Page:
Formal logical necessities (tautologies)
Suppose we take some basic sentence P (as you’ll see, it won’t matter what specific sentence it is), and put it in a complex sentence, as follows: ‘(P \(\vee\) ~P)’.
Look at the truth-table for this sentence.
The sentence is a disjunction: the disjunction of ‘P’ and ‘~P’. Its main connective is the vel. If you look under that vel, you’ll see that the sentence is true no matter what. In all the ways that things could be—whether ‘P’ is true or false— ‘(P \(\vee\) ~P)’ is true. And this is down to its logical form: its structure and the meaning we have stipulated for the connectives vel and tilde.
This makes the sentence a formal logical necessity. A necessary claim is one which is true in all possible situations. Formal logical necessities are claims that are necessary because of their logical form.
Any sentence with the form ‘(α \(\vee\) ~α)’ will be necessary—including those where what appears in place of ‘α’ is a complex sentence. This can be considered a law of logic. This law has a name: the law of the excluded middle.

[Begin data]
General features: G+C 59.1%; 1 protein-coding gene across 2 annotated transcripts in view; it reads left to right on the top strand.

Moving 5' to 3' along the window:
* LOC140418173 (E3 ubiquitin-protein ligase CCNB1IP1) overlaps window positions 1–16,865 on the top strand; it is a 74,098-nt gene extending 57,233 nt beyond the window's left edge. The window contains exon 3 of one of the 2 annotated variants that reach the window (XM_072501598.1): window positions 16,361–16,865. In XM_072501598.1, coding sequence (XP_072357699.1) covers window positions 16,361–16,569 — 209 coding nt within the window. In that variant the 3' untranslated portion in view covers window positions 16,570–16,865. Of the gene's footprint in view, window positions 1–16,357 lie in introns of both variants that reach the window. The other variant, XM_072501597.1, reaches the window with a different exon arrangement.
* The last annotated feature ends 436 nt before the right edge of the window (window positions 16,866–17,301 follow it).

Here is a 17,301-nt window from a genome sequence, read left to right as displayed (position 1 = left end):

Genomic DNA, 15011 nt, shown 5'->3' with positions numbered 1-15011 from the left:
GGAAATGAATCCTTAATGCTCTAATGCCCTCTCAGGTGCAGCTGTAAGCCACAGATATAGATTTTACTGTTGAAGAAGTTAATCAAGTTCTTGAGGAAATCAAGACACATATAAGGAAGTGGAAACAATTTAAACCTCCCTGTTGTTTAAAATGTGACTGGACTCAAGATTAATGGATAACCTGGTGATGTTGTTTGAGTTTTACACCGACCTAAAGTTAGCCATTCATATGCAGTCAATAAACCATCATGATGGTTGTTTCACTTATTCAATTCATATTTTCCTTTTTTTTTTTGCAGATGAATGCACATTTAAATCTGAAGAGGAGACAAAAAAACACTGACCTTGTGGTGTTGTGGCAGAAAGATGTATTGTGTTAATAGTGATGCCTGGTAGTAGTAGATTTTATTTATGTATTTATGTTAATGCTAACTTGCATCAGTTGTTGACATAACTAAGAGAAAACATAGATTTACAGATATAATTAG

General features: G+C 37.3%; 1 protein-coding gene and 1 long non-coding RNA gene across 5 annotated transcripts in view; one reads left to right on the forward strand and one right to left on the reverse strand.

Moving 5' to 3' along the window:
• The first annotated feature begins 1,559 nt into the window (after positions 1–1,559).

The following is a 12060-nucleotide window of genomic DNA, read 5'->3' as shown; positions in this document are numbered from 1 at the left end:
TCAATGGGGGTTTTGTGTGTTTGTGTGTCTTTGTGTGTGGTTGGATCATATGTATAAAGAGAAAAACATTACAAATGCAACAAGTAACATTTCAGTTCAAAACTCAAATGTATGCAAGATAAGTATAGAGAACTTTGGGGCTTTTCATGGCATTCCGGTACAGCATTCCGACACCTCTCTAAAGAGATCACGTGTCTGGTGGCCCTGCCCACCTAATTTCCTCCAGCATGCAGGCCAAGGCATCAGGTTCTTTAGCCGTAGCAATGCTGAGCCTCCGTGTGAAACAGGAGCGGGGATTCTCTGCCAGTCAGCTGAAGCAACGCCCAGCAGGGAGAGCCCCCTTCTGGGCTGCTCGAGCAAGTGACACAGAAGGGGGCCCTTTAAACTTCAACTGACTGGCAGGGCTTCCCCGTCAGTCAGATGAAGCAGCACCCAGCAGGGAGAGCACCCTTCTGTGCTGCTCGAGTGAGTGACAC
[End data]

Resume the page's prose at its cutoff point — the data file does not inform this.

Formal logical necessities are also called (formal logical) tautologies. (Notice that this sense of ‘tautology’ differs from the usual sense outside of logic, where it relates to redundant multiple expressions of the same idea—as in ‘frozen ice’, and ‘huge big rugby players’. Here it means: has value T in all lines of the truth-table.)
We can also use truth-tables to identify formal logical necessary falsehoods. These are sentences which are false in all circumstances because of their form. Formal logical necessary falsehoods in propositional logic come out false on all rows of their truth-table. (To see an example, construct and complete the truth-table for ‘(P & ~P)’.)
If a claim is true in some possible situations and false in others (and so neither a tautology nor a necessary falsehood), we say it is contingent.
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